By Ashley Pace, Generation Next Treasurer
Truck Bodies & Equipment International Inc.
This article was originally published in the April 2021 issue of Generation Next Edition.
When was the last time you heard someone asking for help? I would guess this probably didn’t occur in your workplace. I’ll be the first to confess – I like to be right, to be self-sufficient. It can be hard to admit that we don’t have the answers and need assistance. But I am here to give you permission and guidelines to ask for help.
Why it matters
First, let’s talk about why it matters to ask for help. Think about your department as a truck, with every project and goal functioning as parts working together to keep the vehicle running. Imagine one of those parts starts cracking. The cracks might not be noticeable at first, but they will be obvious once the part fails and the truck has to be towed to the shop. Now, imagine a warning light came on at the first sign of wear and tear, and the operator had time to get the part back up and running before a failure in the field – that’s the importance of asking for help. When you ask for help, you are giving your team the opportunity to pull together and keep the truck running before it’s too late.
Raise the flag
Second, here’s your blanket permission slip to ask your boss for help. It may seem scary, but I’m giving you permission to raise the flag when you need it. (You can send this article as proof!) Asking for help is admitting we don’t have all the answers, which can make us feel extremely vulnerable and may feel like a workplace taboo.
However, I would argue it should be commonplace to admit when there’s a problem. Too often when things go wrong in professional settings, you’ll hear, “Well, if they had just said something, I could have helped before now.” I’ll borrow a quote from researcher Brené Brown: “Vulnerability sounds like truth and feels like courage. Truth and courage aren’t always comfortable, but they’re never weakness.”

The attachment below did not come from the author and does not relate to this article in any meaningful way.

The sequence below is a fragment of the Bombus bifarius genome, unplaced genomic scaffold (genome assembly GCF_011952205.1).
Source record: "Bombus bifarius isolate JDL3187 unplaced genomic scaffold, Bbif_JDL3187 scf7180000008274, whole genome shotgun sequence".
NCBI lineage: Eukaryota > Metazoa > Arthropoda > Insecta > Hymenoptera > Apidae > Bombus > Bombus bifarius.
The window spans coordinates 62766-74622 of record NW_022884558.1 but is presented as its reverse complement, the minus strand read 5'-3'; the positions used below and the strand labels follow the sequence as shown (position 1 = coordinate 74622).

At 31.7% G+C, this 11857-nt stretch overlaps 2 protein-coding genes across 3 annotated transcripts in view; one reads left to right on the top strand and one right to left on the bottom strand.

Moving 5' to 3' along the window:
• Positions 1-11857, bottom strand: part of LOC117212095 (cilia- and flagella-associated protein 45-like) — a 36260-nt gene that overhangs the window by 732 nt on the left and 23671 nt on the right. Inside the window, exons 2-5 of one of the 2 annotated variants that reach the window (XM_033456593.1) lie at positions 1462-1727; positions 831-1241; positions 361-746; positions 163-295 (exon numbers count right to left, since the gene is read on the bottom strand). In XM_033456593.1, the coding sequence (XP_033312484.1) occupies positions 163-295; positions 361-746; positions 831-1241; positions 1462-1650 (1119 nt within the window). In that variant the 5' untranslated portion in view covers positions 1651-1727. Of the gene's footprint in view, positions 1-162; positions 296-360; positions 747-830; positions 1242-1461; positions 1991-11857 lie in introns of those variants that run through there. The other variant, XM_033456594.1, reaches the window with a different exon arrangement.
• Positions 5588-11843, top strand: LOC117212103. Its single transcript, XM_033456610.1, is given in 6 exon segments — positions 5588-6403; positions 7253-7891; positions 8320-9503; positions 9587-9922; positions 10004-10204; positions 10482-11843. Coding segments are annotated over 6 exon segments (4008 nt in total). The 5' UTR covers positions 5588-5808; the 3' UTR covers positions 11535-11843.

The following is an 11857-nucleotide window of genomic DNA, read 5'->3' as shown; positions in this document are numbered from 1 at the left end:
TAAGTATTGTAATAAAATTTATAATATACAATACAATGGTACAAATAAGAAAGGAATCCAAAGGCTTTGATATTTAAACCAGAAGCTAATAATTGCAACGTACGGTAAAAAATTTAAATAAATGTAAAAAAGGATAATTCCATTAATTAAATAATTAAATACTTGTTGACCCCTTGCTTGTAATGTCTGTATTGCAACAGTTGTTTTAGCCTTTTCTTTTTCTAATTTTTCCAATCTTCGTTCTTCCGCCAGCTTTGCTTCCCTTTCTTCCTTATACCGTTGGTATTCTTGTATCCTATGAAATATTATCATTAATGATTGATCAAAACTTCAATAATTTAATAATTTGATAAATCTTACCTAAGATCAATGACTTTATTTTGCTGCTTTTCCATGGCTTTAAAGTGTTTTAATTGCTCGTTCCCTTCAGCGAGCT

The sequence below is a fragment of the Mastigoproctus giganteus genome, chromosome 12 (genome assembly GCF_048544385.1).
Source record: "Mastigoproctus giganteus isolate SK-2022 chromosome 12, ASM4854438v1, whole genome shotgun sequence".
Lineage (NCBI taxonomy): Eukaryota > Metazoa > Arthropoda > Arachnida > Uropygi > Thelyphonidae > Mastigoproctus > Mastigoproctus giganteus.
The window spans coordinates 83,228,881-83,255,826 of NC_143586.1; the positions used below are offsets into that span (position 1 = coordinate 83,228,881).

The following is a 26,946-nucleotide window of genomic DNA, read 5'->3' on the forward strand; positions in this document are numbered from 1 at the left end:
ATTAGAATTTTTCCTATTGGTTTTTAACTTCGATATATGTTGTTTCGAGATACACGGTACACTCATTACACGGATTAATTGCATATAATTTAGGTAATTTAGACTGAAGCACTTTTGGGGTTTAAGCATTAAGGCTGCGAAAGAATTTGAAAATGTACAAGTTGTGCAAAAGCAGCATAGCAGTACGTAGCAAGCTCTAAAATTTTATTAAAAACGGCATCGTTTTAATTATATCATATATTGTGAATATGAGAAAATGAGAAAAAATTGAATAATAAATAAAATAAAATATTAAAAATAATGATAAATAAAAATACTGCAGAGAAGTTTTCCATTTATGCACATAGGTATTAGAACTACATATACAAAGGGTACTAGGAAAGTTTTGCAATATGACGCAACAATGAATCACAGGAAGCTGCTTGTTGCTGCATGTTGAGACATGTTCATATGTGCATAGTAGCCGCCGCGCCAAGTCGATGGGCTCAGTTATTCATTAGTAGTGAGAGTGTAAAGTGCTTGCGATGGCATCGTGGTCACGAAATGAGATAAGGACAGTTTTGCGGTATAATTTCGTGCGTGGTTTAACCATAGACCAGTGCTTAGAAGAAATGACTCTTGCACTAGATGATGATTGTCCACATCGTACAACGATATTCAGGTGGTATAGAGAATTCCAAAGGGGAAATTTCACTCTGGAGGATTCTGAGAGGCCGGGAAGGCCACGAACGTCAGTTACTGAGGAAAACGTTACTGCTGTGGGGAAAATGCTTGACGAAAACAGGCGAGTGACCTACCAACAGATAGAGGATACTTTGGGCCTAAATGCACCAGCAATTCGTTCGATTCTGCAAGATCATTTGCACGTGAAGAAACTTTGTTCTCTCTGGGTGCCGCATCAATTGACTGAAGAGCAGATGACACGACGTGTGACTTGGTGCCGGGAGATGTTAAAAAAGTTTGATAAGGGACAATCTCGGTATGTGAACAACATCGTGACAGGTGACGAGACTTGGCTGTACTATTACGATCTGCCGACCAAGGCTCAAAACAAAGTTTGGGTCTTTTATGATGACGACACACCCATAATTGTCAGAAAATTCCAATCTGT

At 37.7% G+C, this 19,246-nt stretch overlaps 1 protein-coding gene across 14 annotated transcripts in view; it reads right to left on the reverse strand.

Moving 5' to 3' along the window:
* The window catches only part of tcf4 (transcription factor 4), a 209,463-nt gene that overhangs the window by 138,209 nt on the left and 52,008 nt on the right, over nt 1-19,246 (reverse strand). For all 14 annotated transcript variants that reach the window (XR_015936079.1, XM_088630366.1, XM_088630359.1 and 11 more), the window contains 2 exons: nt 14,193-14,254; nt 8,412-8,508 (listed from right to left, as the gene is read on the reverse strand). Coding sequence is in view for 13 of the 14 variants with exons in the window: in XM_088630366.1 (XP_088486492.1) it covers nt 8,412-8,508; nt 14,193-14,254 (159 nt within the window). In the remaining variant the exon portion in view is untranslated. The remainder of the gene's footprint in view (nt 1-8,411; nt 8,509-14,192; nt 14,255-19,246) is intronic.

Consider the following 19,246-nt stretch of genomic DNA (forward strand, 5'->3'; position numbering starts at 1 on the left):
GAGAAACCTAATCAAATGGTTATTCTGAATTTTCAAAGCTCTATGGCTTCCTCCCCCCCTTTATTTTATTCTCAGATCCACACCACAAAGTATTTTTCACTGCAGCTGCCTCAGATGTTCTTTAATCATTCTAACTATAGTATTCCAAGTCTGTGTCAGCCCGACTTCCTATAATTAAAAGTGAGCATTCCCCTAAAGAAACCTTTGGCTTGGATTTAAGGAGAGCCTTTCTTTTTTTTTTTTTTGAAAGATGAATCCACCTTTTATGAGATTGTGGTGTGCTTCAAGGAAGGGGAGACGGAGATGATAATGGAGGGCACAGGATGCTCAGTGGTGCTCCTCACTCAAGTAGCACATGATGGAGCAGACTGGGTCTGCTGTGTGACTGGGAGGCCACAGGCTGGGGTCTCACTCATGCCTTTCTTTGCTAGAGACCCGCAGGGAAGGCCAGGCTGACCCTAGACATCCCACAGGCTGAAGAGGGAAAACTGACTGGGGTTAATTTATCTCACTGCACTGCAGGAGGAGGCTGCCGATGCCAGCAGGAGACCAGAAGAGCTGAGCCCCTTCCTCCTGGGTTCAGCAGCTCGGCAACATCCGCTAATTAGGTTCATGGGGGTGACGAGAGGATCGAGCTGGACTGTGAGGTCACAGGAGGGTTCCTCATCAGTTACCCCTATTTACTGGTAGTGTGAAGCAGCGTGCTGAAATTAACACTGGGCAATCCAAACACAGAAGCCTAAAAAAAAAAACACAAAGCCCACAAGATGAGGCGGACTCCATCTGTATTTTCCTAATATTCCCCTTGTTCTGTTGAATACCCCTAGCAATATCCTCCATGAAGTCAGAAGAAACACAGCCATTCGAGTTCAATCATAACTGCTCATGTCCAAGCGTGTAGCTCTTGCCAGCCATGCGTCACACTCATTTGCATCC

How to do it
Third, I have an unofficial guide for you as you approach asking your boss for assistance. These points can help you evaluate your needs and plan your conversation.
Stop and evaluate your situation honestly. Do you need help? (Remember our example from above - if you see a field failure approaching, turn on the warning light before you break down in the middle of the highway!)
Identify exactly what you need help with. Is it prioritizing the tasks you’ve been asked to complete? Do you have a skills gap, lack of budget, or a lack of resources? Do you need someone to help you set measurable steps and keep you accountable?
Come up with possible solutions to bring to the table – do not come to the conversation empty- handed. Write down what you’ve done already that didn’t work, include ideas of what might work, and finally, write down any additional resources you need ($, people, training, etc.).
Set up that meeting and ask for help!
Admittedly, these 4 steps may seem simple for something that can be so daunting, but it really is that simple. Think about if the roles were reversed and someone asked you for help. If they were honest about what hadn’t been working and asked for your assistance, would you turn them away? Or would you pull the truck into the service station and work to get it back up and running smoothly?